The Unnayan Onneshan (UO), an independent multidisciplinary think-tank, in its October issue of Bangladesh Economic Update 2014, reveals that increases in per capita debt, share of debt in GDP and debt service payment have been lowering public spending in physical and socio-economic infrastructure and escalating intergenerational debt burden in the future.
The research organisation notes that in FY 2013-14, the per capita external debt burden increased by 2.41 percent and per capita domestic debt burden increased by 10.71 percent compared to the previous FY 2012-13. During the period from FY 2011-12 to FY 2012-13, the debt service payment increased by 12.58 percent.
The outstanding domestic debt as percentage of GDP was 17.46 percent, whereas the outstanding external debt was 18 percent in FY 2012-13, finds the think tank.
Government borrowed more from non banking system than the banking system in FY 2013-14.
From FY 2008-09 to FY 2013-14, the per capita domestic debt has increased by 42.38 percent at an annual rate of 14.71 percent, whereas the per capita external debt burden has increased by 11.46 percent at an annual rate of 0.86 percent during the same period of time.
The annual rate of increase in per capita domestic debt was 12.24 percent during the period from FY 2001-02 to FY 2006-07 and 17.51percent during the period from FY 2007-08 to FY 2008-09. The per capita external debt, however, increased annually at 4.48 percent during the period from FY 2001-02 to FY 2006-07 and at 2.41 percent during the period from FY 2006-07 to FY 2008-09.
The domestic debt stood at Tk. 202044 crore in FY 2013-14, which was Tk. 181184 crore, 160423 crore and 139220 crore in FY 2012-13, FY 2011-12 and FY 2010-11 respectively. Debt has increased by Tk. 41621 crore during the period from FY 2012-13 to FY 2013-14. If the trend continues, the domestic debt might reach Tk. 260498.44 crore and 318953.08 crore in FY 2014-15 and FY 2015-16 respectively.
The external debt has increased by USD 296 million in FY 2013-14 compared to FY 2012-13, whereas the debt increased by USD 9.7 million in 2012-13 compared to the previous fiscal year. The total external debt stood at USD 23250 million in 2013-14, whereas it was USD 22085.5 million, USD 22095.2 million and USD 22981.4 million in FY 2010-11, FY 2011-12 and FY 2012-13 respectively.
The per capita external debt was USD 115.52 in FY 2001-02, which stood at USD 136.45 in FY 2006- 07, USD 147.5 in FY 2010-11 and USD 149.72 in FY 2013-14.
Taking the growth path of increase in per capita external debt into account, the UO projects that the per capita external debt might reach USD 153 and USD 158 in FY 2014-15 and FY 2015-16 respectively.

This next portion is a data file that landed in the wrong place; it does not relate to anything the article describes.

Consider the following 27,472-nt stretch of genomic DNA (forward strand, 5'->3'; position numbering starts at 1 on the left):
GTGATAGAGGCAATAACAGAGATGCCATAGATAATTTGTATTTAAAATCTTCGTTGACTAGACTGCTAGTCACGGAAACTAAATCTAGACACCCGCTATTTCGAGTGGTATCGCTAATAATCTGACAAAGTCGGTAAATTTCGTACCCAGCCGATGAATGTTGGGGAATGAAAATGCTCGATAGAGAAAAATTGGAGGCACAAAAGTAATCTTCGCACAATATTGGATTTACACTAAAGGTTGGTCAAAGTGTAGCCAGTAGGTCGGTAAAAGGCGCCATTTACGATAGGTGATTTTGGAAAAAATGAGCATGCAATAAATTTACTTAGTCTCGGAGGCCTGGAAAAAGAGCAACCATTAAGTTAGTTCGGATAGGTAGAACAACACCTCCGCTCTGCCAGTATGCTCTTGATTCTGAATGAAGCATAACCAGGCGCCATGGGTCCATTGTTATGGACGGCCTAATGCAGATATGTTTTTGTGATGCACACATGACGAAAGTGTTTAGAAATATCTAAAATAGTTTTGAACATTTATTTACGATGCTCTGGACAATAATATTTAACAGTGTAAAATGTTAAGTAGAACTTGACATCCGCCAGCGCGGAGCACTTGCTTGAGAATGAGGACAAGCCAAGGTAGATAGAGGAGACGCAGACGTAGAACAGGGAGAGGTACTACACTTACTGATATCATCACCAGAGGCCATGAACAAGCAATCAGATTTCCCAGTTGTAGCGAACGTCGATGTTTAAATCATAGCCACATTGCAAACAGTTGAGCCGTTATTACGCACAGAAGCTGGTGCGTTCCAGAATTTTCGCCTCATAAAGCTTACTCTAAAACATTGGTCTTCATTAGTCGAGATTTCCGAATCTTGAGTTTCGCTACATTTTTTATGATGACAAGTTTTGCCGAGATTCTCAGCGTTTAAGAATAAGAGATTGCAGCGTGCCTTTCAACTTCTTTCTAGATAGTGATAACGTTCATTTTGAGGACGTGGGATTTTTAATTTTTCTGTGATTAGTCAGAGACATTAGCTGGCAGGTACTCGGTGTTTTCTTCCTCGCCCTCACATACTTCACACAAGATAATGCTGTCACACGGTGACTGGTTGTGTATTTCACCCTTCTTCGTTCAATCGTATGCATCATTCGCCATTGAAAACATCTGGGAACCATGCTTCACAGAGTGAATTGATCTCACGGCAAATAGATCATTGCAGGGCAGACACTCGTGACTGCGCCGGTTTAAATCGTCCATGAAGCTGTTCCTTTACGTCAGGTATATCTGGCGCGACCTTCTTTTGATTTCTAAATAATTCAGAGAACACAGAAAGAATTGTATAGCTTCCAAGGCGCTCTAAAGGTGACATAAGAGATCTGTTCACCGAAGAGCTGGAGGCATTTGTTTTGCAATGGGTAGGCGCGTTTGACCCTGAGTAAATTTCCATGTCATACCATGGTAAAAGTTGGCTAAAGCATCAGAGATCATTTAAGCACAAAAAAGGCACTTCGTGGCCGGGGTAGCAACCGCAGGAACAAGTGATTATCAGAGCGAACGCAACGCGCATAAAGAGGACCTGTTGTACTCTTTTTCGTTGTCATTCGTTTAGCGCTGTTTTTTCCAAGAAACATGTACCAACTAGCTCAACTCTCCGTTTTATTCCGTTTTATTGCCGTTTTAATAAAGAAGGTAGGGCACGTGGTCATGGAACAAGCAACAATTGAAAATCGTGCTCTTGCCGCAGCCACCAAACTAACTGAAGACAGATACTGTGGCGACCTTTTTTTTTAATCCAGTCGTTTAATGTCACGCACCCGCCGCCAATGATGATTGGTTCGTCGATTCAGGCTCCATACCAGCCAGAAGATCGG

The per capita domestic debt was Tk. 3433.36 in FY 2001-02, which reached Tk. 5533 in FY 2006-07, Tk. 9292.95 in FY 2010-11 and Tk. 12968 in FY 2013-14. Taking the growth path of increase in per capita domestic debt into account, the UO projects that the per capita domestic debt would stand at Tk. 15969.42 and Tk. 18970.69 in FY 2014-15 and FY 2015-16 respectively.
The think tank further observes that the foreign debt-service payment is increasing over the years, which indicates a decrease in the net foreign asset of the country. In 2012-13, the total service payment was 1091 million among which 895 million was paid as principal and196 million was paid as interest. The payment, however, reached 787.88 million where principal payment was USD 640 million and USD 147 million until February 2014.
Expenditure on repayment of the principal and interest on foreign debt as a percentage of yearly loan disbursement was 52.22 percent until February’14 of FY 2013-14 and was 53 percent, 60.84 percent and 90.09 percent in FY 2012-13, FY 2011-12 and FY 2009-10.
Increasing allocation for non-development expenditure due to financing the deficit does not allow the government to allocate adequately for development expenditure resulting in barrier to the expansion of productive capacity in the economy, says the think tank.
The think tanks shows that while the rate of growth in non-development expenditure has increased to 20.39 percent in FY 2013-14 from 10.56 percent in FY 2012-13, the rate of growth in development expenditure has decreased to 8.33 percent in FY 2013-14 from 31.73 percent in FY 2012-13.
The research organisation evinces that the deficit amounting to five percent of GDP stands at Tk. 67552 crore without grants in the budget of FY 2014-15, whereas the deficit was Tk. 55032 crore in FY 2013-14, which is 4.6 percent of the total GDP in that year.
As a result, the target of government borrowing in the budget of FY 2014-15 increases and amounts to Tk. 61346 crore, which was Tk. 48362 crore in the budget of the previous fiscal year causing a 26.84 percent increase in target of government borrowing, finds the UO.
Increasing government borrowing from domestic sources may, however, crowd out the private investment by causing the interest rate to rise. In July of FY2014-15, domestic debt has increased by 78.15 percent from the corresponding month of the previous fiscal year, while the external debt stands negative at Tk. 153.46 crore indicating higher repayment than borrowing.
Financing of budget deficit in July of FY 2014-15 stood higher at Tk. 9101 crore representing an increase of 77.18 percent than Tk. 5137 crore during the corresponding period of the previous fiscal year, notices the research organisation.
In order to check the ominous effects of debt and deficit, the UO urges for the adoption of an immediate debt management policy through harmonisation of the macroeconomic policies that ensures an effective fiscal management in the economy.